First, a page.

With the rise of the Tea Party movement, there has been a concurrent rise in the popularity of libertarianism. This political and economic view advocates radically reducing the role of government in society. Libertarians tend to advocate for the privatization of many things currently handled by the government.
Ever since Reagan, America has been flirting with privatization and deregulation. It is a popular move among those who perceive the government to be inherently wasteful, inefficient and corrupt. While things are going along reasonably well in society, it is tempting to think, “we don’t really need the government to be doing ‘x’.” On the other hand, times of crisis and extraordinary circumstances give us the opportunity to consider and appreciate the valuable role our governments play.
Consider the recent earthquake near Japan. Not only did it create a tsunami that has devastated many communities, but it has also endangered nuclear power plants. Some may imagine that private industry would do a better job than any government in rescuing victims and combating the emergency of the at-risk nuclear power plants. But our experience tells us otherwise. The governments of the world are the ones who come to the rescue in these situations. Although many corporations have interests in seeing the problem solved, they are simply not equipped to effect a large scale rescue and recovery. We look to our governments to play those roles and to ensure that corporations fulfill their responsibilities in crises.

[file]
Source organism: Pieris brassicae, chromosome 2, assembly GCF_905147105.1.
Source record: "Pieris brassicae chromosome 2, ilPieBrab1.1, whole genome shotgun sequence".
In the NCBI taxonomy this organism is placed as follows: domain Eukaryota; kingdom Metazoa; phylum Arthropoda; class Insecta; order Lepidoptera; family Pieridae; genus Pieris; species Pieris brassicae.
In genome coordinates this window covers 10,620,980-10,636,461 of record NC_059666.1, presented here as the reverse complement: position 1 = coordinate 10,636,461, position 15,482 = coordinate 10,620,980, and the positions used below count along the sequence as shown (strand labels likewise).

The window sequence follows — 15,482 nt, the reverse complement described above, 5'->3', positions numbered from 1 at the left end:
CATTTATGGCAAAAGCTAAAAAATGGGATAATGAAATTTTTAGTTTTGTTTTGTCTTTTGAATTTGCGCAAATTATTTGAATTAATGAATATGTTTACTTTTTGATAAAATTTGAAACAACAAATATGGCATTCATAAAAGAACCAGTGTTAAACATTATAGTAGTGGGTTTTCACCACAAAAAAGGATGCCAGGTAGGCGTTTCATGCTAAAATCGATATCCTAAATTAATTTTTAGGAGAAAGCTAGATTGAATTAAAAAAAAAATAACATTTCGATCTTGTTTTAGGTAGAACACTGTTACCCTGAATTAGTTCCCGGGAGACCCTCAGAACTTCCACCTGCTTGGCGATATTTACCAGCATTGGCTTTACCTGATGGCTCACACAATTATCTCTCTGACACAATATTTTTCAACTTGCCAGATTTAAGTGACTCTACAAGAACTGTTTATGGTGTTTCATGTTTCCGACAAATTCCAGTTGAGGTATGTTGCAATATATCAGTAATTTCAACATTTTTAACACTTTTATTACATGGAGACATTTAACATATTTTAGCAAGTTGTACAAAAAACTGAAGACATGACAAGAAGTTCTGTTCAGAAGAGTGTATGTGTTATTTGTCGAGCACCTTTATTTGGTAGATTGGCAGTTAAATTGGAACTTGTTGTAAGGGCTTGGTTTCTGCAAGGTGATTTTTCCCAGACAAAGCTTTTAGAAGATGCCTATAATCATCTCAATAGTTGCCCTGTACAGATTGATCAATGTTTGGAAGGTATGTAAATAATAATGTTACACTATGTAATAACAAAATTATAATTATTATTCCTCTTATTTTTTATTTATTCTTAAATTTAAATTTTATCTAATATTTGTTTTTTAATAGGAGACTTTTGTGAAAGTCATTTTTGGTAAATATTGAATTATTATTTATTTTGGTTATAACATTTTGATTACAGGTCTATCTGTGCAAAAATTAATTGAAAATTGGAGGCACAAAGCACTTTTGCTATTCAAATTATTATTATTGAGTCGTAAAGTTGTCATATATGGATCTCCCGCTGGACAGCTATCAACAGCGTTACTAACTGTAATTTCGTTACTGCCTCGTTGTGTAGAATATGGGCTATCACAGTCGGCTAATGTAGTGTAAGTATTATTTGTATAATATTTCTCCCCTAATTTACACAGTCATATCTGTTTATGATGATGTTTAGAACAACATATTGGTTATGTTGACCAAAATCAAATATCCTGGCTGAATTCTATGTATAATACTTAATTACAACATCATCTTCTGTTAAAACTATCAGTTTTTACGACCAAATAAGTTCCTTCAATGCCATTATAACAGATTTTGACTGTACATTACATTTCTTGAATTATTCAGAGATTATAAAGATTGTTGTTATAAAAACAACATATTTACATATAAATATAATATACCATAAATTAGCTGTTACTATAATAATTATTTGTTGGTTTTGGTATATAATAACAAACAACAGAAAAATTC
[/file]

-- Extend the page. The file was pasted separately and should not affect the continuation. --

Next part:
Emergency rescue and management is not the only role that our government plays. It also provides infrastructure for commerce and daily living. It provides a safety net for citizens; and this provision not only protects the least in our society but it also protects the rest of us from massive unrest. It provides education for us.
My goal is not to itemize every valuable function of government; it is to contemplate and remember just how critical such things are for civilized society. Yes, there are inherent challenges in making sure that our government functions well, but when we advocate for the elimination of those functions, we risk throwing the baby out with the bath water. We need to be coming together to work toward improving the way our government performs critical functions rather than self-inflicting wounds in a quest to eliminate those critical functions.